UnNews:New apps support terrorist attacks

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12 August 2010

Adriana Lima is not a Muslim, and presumably would not offer herself to a successful suicide bomber, but may be typical of the screen-shots of the new app.

PATERSON, New Jersey -- The most ancient traditions of Islam are going high-tech!

Apps already on the market help determine when an imam would have seen the crescent moon, starting the holy month of Ramadan this week. Others tell the user which way to turn to face Mecca, and when it is time to pray.

Now, a new cell-phone app called iVirgin helps Muslims contemplating a suicide attack view some or all of the 86 virgins they hope to meet in the afterlife.

With 3 million iPhones already sold, organized Islam stands to make big money on this new way to reach out and touch one's self--even if it puts Apple in an awkward spot.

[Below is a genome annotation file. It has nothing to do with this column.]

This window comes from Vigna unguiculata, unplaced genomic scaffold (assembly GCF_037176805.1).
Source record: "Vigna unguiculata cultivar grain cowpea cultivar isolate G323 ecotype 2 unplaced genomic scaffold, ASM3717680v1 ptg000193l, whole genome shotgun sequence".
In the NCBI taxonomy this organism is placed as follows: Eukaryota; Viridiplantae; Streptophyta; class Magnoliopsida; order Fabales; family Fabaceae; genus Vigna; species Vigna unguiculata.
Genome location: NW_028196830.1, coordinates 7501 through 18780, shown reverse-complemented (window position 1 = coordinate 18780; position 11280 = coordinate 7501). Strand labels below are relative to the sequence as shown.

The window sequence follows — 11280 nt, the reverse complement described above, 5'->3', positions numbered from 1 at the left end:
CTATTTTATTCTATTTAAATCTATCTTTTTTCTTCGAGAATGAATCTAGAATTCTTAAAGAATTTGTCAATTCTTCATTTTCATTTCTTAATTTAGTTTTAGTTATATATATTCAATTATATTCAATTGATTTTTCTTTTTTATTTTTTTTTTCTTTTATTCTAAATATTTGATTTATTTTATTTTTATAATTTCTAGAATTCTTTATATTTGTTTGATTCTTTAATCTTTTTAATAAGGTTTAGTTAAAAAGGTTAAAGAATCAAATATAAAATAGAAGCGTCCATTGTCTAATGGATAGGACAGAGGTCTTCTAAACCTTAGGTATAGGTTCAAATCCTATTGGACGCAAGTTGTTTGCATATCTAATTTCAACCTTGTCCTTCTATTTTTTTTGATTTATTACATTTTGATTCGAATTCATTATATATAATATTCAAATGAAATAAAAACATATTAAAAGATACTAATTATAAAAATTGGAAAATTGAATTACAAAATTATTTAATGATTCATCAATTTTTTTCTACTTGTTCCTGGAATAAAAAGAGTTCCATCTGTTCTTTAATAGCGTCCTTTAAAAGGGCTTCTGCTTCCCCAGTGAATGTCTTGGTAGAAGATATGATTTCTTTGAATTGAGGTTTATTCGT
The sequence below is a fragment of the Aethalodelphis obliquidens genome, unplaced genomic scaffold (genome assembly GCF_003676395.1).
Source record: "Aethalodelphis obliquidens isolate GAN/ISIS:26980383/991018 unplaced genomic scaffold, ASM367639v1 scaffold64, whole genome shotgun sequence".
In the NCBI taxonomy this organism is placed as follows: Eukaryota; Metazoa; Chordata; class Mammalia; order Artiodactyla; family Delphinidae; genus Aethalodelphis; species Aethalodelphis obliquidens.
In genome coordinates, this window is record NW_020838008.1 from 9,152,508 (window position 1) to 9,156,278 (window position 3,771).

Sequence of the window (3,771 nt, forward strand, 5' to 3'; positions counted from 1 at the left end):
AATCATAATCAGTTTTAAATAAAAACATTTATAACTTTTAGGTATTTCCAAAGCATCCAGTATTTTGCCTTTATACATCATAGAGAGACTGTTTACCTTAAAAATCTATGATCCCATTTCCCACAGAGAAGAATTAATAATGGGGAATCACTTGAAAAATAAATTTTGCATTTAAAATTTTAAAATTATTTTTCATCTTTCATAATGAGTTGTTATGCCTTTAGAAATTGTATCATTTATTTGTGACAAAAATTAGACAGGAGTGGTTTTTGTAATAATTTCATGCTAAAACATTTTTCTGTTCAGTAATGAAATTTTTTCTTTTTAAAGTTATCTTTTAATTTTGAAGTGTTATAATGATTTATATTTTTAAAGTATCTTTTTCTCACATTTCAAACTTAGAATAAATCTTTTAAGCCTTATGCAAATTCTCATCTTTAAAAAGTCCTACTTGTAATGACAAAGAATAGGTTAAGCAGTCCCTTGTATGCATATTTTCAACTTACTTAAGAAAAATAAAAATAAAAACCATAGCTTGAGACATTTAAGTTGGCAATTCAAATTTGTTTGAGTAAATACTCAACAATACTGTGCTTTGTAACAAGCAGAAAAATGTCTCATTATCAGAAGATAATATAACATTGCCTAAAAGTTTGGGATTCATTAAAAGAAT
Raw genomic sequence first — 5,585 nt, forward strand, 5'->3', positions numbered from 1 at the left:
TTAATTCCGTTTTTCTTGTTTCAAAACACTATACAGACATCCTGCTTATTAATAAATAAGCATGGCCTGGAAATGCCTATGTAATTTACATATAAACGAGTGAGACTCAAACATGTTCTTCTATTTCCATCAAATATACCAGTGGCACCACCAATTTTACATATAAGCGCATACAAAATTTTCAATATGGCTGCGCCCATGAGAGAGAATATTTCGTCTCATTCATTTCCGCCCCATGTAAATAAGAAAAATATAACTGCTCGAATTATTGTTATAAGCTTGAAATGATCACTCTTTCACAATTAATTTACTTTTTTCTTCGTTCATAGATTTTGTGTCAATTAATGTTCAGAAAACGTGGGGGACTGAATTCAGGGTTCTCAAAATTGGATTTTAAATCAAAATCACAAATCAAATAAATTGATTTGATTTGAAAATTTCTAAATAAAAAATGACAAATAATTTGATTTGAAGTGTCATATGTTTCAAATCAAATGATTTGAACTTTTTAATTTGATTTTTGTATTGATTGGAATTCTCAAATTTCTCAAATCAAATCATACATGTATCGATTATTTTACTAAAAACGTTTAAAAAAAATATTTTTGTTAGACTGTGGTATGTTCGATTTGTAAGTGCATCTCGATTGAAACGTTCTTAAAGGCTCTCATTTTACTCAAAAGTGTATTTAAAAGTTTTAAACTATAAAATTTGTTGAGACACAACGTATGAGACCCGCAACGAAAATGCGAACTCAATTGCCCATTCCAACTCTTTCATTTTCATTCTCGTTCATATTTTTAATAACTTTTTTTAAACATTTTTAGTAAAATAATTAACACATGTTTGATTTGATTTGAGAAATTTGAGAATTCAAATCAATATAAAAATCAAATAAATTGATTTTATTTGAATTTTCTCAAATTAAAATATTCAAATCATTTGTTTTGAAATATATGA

Islam never has been at odds with innovation, said Zinnur Tabakci, who runs a religious book and gift shop here. "Islam is not against technology. We were the first to adopt passenger aircraft to further the goals of our faith. Our use of improvised explosive devices (IEDs) further proves our eagerness to 'adopt and adapt.'"

The 9-11 terrorists famously spent their last night on Earth in Portland, Maine before proceeding to Boston and destiny; and their activities that evening were not exactly devout. Islamic scholars say the new iApp could have helped them privately focus on their goal while maintaining a more appropriate outward appearance.

Various Islamic scholars differ on the number of virgins promised to successful Jihadists, and some believe that a faithful translation is not "virgins" at all but "raisins." To date, there is no iApp that lets the prospective terrorist view raisins on his grape-sized screen.